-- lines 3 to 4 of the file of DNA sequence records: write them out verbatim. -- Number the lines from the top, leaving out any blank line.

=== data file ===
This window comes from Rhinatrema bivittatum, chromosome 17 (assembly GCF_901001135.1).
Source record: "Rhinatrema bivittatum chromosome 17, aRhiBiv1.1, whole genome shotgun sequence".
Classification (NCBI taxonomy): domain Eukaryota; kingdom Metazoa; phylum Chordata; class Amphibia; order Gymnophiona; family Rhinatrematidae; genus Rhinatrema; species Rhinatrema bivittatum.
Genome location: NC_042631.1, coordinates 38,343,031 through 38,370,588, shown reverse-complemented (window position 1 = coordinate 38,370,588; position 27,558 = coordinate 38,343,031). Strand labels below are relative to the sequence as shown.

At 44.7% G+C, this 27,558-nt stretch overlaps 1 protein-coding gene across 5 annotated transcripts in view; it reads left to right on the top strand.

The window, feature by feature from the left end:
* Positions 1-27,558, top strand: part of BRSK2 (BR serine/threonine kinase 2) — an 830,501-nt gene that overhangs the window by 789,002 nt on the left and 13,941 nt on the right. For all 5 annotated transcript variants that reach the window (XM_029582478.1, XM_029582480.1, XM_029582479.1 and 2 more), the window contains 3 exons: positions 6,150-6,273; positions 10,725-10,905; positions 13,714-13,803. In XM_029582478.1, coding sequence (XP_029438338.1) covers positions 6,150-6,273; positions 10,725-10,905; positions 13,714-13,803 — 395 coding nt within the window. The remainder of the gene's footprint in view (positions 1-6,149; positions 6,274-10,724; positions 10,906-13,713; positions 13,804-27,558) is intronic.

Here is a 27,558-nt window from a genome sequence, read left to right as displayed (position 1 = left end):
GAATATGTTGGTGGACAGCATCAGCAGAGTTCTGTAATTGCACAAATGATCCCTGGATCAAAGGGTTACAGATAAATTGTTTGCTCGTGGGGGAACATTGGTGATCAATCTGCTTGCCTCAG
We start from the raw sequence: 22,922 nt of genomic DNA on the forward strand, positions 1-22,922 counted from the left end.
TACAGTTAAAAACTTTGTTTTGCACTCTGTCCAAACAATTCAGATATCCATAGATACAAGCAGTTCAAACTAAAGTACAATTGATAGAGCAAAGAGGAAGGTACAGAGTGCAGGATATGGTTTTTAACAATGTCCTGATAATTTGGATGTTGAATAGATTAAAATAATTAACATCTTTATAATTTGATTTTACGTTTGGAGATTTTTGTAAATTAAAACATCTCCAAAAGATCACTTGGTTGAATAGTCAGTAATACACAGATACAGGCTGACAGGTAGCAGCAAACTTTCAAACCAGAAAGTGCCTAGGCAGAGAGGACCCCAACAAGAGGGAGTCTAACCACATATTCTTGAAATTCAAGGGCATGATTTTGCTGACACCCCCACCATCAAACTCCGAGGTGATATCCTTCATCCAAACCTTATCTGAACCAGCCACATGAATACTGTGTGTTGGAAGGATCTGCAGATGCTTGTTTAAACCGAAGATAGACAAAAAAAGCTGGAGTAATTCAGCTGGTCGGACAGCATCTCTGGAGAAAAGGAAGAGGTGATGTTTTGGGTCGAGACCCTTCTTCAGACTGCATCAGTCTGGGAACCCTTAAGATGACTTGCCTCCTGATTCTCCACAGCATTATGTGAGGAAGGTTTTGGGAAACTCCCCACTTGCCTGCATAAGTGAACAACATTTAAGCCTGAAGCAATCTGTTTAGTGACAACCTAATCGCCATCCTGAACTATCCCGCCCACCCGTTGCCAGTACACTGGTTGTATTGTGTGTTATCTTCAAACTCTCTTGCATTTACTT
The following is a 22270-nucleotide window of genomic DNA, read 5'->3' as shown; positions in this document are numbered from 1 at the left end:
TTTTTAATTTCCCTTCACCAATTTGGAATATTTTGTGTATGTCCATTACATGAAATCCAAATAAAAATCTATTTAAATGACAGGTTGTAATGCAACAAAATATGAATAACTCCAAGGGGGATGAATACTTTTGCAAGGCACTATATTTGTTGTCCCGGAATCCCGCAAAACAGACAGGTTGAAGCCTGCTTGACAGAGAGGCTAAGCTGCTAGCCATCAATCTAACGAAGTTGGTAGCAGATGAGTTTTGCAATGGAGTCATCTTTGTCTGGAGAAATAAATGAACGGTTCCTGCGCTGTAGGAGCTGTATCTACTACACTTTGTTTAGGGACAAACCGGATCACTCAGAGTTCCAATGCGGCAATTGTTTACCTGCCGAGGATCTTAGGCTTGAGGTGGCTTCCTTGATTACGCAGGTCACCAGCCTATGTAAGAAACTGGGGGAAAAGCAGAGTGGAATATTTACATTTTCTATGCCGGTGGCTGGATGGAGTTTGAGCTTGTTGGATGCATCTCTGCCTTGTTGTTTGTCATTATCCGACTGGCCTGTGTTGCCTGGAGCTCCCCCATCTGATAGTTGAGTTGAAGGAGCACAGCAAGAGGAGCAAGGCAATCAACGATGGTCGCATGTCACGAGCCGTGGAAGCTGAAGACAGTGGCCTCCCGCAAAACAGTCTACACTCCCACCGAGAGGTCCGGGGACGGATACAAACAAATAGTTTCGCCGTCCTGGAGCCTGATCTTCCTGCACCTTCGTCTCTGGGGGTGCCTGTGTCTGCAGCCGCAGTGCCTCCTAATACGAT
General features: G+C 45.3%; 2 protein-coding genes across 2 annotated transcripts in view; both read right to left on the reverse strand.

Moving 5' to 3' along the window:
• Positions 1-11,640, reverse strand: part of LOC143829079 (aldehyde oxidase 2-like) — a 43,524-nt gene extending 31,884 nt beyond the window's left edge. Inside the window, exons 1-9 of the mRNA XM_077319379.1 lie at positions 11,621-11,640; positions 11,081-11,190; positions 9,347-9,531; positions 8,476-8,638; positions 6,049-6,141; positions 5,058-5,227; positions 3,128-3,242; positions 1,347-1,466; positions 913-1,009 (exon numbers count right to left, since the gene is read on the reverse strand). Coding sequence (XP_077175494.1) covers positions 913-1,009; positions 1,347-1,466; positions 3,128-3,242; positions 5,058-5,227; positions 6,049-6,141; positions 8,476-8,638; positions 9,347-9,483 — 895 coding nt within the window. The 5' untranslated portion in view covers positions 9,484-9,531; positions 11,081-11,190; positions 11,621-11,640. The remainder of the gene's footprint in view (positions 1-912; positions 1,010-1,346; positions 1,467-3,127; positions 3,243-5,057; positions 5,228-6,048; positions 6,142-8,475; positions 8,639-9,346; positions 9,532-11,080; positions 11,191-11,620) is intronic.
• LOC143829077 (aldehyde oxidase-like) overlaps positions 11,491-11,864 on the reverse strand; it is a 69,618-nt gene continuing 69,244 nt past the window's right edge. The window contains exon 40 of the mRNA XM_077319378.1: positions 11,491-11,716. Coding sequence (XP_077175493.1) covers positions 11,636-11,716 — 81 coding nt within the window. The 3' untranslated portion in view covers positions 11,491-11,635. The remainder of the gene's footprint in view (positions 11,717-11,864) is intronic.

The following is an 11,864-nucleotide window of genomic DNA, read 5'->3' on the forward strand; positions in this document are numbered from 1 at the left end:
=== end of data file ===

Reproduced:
Classification (NCBI taxonomy): domain Eukaryota; kingdom Metazoa; phylum Chordata; class Amphibia; order Gymnophiona; family Rhinatrematidae; genus Rhinatrema; species Rhinatrema bivittatum.
Genome location: NC_042631.1, coordinates 38,343,031 through 38,370,588, shown reverse-complemented (window position 1 = coordinate 38,370,588; position 27,558 = coordinate 38,343,031). Strand labels below are relative to the sequence as shown.